When we were talking about casting, it was very important to me that the person cast couldn't be a natural beauty. It had to be someone who was a little more masculine and unable to carry themselves in this incredibly feminine way. I will say that Bobbi, my experience of Bobbi, they are a very beautiful person and physically illustrious. It really speaks to their acting ability that they were able to live into the masculinity and the rawness of Heather.
Jacqueline Castel: "Horse hair" was definitely the way it was described, which I always really loved.
Jacqueline Castel: You have to listen to what evolves in a project, right? It becomes its own living and breathing entity. I have one really funny story in regards to Bobbi, specifically with casting: Six or eight months before I started the casting process, I went up to the Wolf Conservation Center in upstate New York just to kind of hang out with wolves and talk to some of the people who work there. You can symbolically adopt a wolf, and so I adopted this wolf named Diane because that's the goddess of the hunt and the goddess of the moon, and, I later learned, the goddess of, like, tomboys. I'm. like, "This is so bizarrely perfect." Months later, I'm starting the casting process, I'm starting to have conversations with Bobbi, and I get this email from the Wolf Conservation Center, and they're like, "It's your wolf's birthday" – and the wolf was born the same day as Bobbi. I was like, "Okay, that's it. That was supposed to happen. I'm not going to like fight this."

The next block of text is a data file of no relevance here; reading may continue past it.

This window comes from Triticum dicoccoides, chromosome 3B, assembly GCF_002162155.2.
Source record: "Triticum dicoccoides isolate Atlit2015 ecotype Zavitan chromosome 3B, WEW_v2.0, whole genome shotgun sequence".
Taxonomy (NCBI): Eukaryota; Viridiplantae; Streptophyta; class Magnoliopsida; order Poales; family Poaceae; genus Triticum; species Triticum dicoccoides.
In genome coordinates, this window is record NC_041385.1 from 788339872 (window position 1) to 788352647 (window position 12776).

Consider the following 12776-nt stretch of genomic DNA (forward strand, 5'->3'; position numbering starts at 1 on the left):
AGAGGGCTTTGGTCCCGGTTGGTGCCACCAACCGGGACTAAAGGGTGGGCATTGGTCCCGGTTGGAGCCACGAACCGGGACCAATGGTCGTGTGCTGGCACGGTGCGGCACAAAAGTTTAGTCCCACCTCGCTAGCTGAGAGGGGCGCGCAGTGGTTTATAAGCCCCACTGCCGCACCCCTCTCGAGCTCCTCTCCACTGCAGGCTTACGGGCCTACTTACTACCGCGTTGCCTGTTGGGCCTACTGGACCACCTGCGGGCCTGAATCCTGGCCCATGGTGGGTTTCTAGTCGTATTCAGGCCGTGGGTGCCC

That was really special, and that reaffirmed some of the intuition you have to go off of. I try to always trust my gut on this kind of stuff.
"My Animal" is in theaters now.
Watch the trailer:
Kilian Melloy serves as EDGE Media Network's Associate Arts Editor and Staff Contributor. His professional memberships include the National Lesbian & Gay Journalists Association, the Boston Online Film Critics Association, The Gay and Lesbian Entertainment Critics Association, and the Boston Theater Critics Association's Elliot Norton Awards Committee.